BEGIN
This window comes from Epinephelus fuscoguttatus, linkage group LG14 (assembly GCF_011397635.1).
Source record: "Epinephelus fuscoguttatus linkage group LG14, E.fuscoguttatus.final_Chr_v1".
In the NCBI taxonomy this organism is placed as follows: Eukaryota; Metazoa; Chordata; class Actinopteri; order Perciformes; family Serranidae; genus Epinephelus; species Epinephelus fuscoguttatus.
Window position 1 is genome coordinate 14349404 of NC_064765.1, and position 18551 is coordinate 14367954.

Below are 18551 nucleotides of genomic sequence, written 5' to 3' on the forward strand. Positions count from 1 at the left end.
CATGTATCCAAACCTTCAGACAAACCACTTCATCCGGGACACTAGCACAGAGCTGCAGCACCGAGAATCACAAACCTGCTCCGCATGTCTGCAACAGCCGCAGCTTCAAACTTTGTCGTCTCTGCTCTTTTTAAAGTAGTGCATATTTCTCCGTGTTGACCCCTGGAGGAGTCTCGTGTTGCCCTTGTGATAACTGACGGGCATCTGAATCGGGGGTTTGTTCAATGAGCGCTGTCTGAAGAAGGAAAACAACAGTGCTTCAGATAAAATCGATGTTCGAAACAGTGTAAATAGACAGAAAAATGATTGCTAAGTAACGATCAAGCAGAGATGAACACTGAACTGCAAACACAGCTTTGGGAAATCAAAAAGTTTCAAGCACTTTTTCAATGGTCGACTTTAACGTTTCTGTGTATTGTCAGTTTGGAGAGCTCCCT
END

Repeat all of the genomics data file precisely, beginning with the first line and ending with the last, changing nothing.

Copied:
This window comes from Epinephelus fuscoguttatus, linkage group LG14 (assembly GCF_011397635.1).
Source record: "Epinephelus fuscoguttatus linkage group LG14, E.fuscoguttatus.final_Chr_v1".
In the NCBI taxonomy this organism is placed as follows: Eukaryota; Metazoa; Chordata; class Actinopteri; order Perciformes; family Serranidae; genus Epinephelus; species Epinephelus fuscoguttatus.
Window position 1 is genome coordinate 14349404 of NC_064765.1, and position 18551 is coordinate 14367954.

Below are 18551 nucleotides of genomic sequence, written 5' to 3' on the forward strand. Positions count from 1 at the left end.
CATGTATCCAAACCTTCAGACAAACCACTTCATCCGGGACACTAGCACAGAGCTGCAGCACCGAGAATCACAAACCTGCTCCGCATGTCTGCAACAGCCGCAGCTTCAAACTTTGTCGTCTCTGCTCTTTTTAAAGTAGTGCATATTTCTCCGTGTTGACCCCTGGAGGAGTCTCGTGTTGCCCTTGTGATAACTGACGGGCATCTGAATCGGGGGTTTGTTCAATGAGCGCTGTCTGAAGAAGGAAAACAACAGTGCTTCAGATAAAATCGATGTTCGAAACAGTGTAAATAGACAGAAAAATGATTGCTAAGTAACGATCAAGCAGAGATGAACACTGAACTGCAAACACAGCTTTGGGAAATCAAAAAGTTTCAAGCACTTTTTCAATGGTCGACTTTAACGTTTCTGTGTATTGTCAGTTTGGAGAGCTCCCT